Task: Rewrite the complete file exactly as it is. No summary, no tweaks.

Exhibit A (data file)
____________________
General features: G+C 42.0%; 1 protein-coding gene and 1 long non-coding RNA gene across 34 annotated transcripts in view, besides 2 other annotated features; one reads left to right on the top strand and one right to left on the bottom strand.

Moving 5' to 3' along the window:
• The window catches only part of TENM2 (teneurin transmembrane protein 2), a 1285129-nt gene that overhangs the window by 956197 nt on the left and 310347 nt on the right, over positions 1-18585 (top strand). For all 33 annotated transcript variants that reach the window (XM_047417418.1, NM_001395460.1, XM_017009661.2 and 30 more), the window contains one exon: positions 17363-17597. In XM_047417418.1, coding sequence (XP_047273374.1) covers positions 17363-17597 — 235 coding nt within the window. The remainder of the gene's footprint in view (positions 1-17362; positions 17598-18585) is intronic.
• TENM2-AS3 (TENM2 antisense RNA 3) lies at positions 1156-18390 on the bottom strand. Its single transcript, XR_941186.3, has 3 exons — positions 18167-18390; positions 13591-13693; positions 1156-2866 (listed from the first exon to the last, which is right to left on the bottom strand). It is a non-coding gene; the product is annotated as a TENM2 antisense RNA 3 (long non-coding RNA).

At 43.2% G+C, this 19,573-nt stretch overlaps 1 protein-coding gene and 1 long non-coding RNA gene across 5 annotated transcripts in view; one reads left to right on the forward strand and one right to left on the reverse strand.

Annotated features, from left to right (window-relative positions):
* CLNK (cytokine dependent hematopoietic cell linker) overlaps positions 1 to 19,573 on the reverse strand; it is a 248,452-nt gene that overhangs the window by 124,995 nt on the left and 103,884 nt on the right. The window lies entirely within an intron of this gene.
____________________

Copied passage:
General features: G+C 42.0%; 1 protein-coding gene and 1 long non-coding RNA gene across 34 annotated transcripts in view, besides 2 other annotated features; one reads left to right on the top strand and one right to left on the bottom strand.

Moving 5' to 3' along the window:
• The window catches only part of TENM2 (teneurin transmembrane protein 2), a 1285129-nt gene that overhangs the window by 956197 nt on the left and 310347 nt on the right, over positions 1-18585 (top strand). For all 33 annotated transcript variants that reach the window (XM_047417418.1, NM_001395460.1, XM_017009661.2 and 30 more), the window contains one exon: positions 17363-17597. In XM_047417418.1, coding sequence (XP_047273374.1) covers positions 17363-17597 — 235 coding nt within the window. The remainder of the gene's footprint in view (positions 1-17362; positions 17598-18585) is intronic.
• TENM2-AS3 (TENM2 antisense RNA 3) lies at positions 1156-18390 on the bottom strand. Its single transcript, XR_941186.3, has 3 exons — positions 18167-18390; positions 13591-13693; positions 1156-2866 (listed from the first exon to the last, which is right to left on the bottom strand). It is a non-coding gene; the product is annotated as a TENM2 antisense RNA 3 (long non-coding RNA).

At 43.2% G+C, this 19,573-nt stretch overlaps 1 protein-coding gene and 1 long non-coding RNA gene across 5 annotated transcripts in view; one reads left to right on the forward strand and one right to left on the reverse strand.

Annotated features, from left to right (window-relative positions):
* CLNK (cytokine dependent hematopoietic cell linker) overlaps positions 1 to 19,573 on the reverse strand; it is a 248,452-nt gene that overhangs the window by 124,995 nt on the left and 103,884 nt on the right. The window lies entirely within an intron of this gene.